Bode's Galaxy (M81) is a spiral galaxy that is found in the constellation Ursa Major and resides at 11.8 light years distant. Bode's Galaxy is part of the M81 Group, a group of 34 galaxies that neighbors the Local Group.
This photo was captured by Scott MacNeill at Frosty Drew Observatory
When we look up at the night sky, pretty much everything we see with our unaided eyes exists as part of the Milky Way galaxy, the galaxy we reside in. Containing around 200 billion stars, the Milky Way galaxy is not only vast, but rather invisible from our regular point of view, with only just over 9,000 stars visible to the naked eye. Though the Milky Way is just one of trillions of galaxies that exist in the visible Universe. Some nearby and interacting with the Milky Way, others are so distant that their light is billions of years old.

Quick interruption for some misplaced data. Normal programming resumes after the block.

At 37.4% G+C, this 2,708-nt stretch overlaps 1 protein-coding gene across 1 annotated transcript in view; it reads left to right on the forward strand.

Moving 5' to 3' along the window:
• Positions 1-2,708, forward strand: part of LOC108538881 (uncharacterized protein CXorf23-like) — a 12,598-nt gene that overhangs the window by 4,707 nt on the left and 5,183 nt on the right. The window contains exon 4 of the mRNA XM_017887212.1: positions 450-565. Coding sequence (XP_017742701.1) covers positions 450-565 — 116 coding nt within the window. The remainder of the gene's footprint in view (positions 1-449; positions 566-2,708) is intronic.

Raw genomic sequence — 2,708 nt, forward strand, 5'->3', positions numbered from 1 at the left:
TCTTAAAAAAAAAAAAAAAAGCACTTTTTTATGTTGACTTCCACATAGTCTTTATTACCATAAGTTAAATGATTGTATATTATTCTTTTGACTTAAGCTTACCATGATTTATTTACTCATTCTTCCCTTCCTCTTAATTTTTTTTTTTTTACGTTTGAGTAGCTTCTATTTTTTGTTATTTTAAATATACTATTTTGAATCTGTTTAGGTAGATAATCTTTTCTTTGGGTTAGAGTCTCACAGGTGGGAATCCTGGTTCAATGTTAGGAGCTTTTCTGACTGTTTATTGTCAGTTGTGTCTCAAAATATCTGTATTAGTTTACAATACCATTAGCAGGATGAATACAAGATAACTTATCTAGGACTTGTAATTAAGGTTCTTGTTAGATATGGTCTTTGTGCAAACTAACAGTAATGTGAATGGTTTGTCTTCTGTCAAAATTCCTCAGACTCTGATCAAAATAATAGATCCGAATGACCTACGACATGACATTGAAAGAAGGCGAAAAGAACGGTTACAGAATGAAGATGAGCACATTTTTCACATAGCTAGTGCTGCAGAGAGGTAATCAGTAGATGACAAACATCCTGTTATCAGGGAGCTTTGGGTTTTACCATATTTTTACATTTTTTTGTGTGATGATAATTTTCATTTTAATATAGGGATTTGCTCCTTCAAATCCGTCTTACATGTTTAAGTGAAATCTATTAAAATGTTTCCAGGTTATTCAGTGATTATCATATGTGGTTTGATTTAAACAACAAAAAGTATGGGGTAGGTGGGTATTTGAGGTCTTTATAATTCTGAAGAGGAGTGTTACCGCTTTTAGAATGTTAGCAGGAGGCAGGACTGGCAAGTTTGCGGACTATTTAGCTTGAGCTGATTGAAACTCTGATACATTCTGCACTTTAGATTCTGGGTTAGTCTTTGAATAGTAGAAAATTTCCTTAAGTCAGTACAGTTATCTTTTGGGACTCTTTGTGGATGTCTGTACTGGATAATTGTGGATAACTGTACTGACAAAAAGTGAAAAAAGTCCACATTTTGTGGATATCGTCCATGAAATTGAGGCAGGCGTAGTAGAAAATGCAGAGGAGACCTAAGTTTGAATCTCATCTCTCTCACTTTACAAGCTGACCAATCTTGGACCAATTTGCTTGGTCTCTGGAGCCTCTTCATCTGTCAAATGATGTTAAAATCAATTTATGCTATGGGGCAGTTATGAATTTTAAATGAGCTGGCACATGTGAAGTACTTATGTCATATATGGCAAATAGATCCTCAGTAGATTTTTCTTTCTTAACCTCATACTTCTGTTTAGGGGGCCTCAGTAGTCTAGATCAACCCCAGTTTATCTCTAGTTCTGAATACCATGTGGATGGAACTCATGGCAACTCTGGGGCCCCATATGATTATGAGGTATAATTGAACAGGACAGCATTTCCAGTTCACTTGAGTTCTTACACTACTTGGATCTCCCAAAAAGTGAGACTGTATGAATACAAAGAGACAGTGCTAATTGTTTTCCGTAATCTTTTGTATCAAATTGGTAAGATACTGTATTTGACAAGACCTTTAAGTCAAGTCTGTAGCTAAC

Different seasons of the year will offer us better views of galaxies. For example, autumn is a great time to catch views of the Andromeda Galaxy, the largest galaxy in the Local Group, due it's high altitude in our sky. Though springtime is galaxy time, with May being considered galaxy month. This is because the Virgo Supercluster rises into our night sky, passing overhead.
The Virgo Supercluster is comprised of thousands of galaxies spread across upwards of 100 galactic groups and clusters. The Local Group, which is where the Milky Way galaxy resides, is part of the Virgo Supercluster. Found among the constellations Virgo, Leo, and Coma Berenices, the Virgo Supercluster gives us fabulous views of dozens of galaxies easily visible in our telescopes.
This is a collection of galaxies that have been captured at Frosty Drew Observatory or by Frosty Drew Observatory astronomers. Enjoy!